General Grievous is Vader Up to Eleven: after an engineered shuttle crash nearly killed him, his brain and vital organs were transplanted into a robotic frame.
Bane in The Dark Knight Rises wears a metallic mask which constantly supplies him with anesthetic gas to keep the crippling pain from his old injuries at bay. It's frightening to say the least.
Jigsaw in the second through fourthSaw movies. His cancer has finally reduced him to the point that he's permanently bed ridden and relying on his assistants to carry out his plans.
Overdog in Space Hunter: Adventures in the Forbidden Zone is a cyborg who is linked to a life-support system that lets him suck the life force out of his victims and infuse it into his body. The apparatus also serves as a means of moving around in his lair as he has no lower body and instead is connected to a crane-like structure.
In "Donovan's Brain" a scientist recovers the said organ from an evil millionaire killed in a plane crash unaware that, freed of its physical body, the brain would grow and gain telepathic powers. The brain takes over the body of the scientist and even hypnotises someone who knows too much into crashing their car, killing them.
Voldemort lives off Quirrel in Harry Potter and the Philosopher's Stone. Since he was nearly destroyed, he is too weak to survive alone and even has to have unicorn blood to stay alive. This means he's weak enough that he can barely talk; when Quirrel is killed, he flees like a ghost.
And even more repulsively when he's reduced to a helpless fetus that relies on Wormtail's care-giving and lives on snake-blood. Even then, he's still got an attitude.
Mason Verger in the film and book Hannibal is a depraved child molester who was attacked by Hannibal Lecter but survived as a disfigured paraplegic, and therefore utterly depends on his caretaker to carry out his scheme of vengeance against Lecter. As a result of what Lector did to him at their last meeting, he is now on a respirator, bedridden and relies on a machine to moisten his lidless right eye. In both versions, Lecter convinces his caretaker to kill the helpless Verger in retaliation for years of abuse.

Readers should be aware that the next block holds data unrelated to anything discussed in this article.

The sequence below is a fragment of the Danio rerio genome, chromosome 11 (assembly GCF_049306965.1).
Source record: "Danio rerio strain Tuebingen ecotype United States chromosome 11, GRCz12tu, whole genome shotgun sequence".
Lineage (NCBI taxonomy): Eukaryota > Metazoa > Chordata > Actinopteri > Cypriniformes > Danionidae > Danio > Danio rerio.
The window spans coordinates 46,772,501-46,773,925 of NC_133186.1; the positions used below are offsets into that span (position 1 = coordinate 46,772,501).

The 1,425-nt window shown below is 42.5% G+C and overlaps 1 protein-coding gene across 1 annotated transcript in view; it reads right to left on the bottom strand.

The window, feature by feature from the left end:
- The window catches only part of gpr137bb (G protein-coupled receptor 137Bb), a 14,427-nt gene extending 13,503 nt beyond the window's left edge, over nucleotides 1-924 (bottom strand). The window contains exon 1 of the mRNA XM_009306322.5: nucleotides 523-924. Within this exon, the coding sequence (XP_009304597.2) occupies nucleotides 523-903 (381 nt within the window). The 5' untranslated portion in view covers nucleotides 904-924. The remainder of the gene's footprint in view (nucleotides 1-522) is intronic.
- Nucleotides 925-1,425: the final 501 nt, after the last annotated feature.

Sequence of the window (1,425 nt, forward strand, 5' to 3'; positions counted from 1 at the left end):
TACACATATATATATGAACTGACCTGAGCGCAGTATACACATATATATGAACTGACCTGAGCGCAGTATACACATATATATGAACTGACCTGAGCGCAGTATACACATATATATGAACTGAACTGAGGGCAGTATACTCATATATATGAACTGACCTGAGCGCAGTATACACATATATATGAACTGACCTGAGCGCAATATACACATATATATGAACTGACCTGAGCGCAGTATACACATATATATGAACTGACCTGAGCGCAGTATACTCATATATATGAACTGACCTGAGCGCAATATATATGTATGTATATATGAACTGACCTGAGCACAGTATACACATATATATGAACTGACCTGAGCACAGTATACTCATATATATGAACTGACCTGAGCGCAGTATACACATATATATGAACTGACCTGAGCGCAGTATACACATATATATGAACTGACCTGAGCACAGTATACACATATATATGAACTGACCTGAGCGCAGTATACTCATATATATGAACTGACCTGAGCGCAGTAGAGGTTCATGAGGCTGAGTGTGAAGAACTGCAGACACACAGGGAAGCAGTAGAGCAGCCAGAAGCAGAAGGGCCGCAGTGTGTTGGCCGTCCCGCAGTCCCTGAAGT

In Otherland, Jongleur lives off of life support, due to being the oldest man alive and pretty much has to live in his program since his body is failing.
Ah Ling/Hendrik van Eeden/Tzaddik from the Sally Lockhart series is this. Although Sally shoots him in The Ruby In The Smoke, we find out in The Tiger In The Well that he survived, but her bullet had pierced his spinal cord, leaving him paralyzed.
The Limper spends most of The Silver Spike in this state. The events of The White Rose left him as nothing but a disembodied head, but a temporary alliance with the demon, Toadkiller Dog, see him resurrected as "The Wicker Man." In this state, he can walk and exercise the full force of his sorcerous might, but can speak only as a loud whisper (and that's an improvement over the first draft of his wicker body, which initially didn't let him speak at all) and is painfully aware of the threat that fire poses to his "toy body." Later in the novel, he gets a new body, this time made of enchanted clay, and goes full-on One-Winged Angel.
The James Bond novel Nobody Lives for Ever by John Gardner reveals that current SPECTRE head Tamil Rahani ended up on life support after his previous encounter with Bond in Role of Honor and is slowly dying. The conflict of the book stems from Rahani putting a price on Bond's head (literally) in the hopes of seeing him dead before he goes.
Variation in The Wheel of Time. Ishamael used the True Powerway more than was good for him, which did quite a number on his body (superficially, he may still look like a handsome middle-aged man, but those flames constantly coming out of his eyes and mouth? They're real). Apparently the only thing keeping him alive was his connection to the Dark One, and when he dies his body has burnt-out holes where eyes and mouth should be, and rots away almost immediately.
The Wizard King Ahm Y'Zir, youngest son of Xhum Y'Zir from The Psalms of Isaak is eventually revealed to be this; kept alive for more than two thousand years by a combination of Blood Magic and being turned into a cyborg. Of course, either the process or his great age has left him quite insane, and he's the guiding hand of the Empire of Y'Zir, the most powerful and aggressive nation on the planet...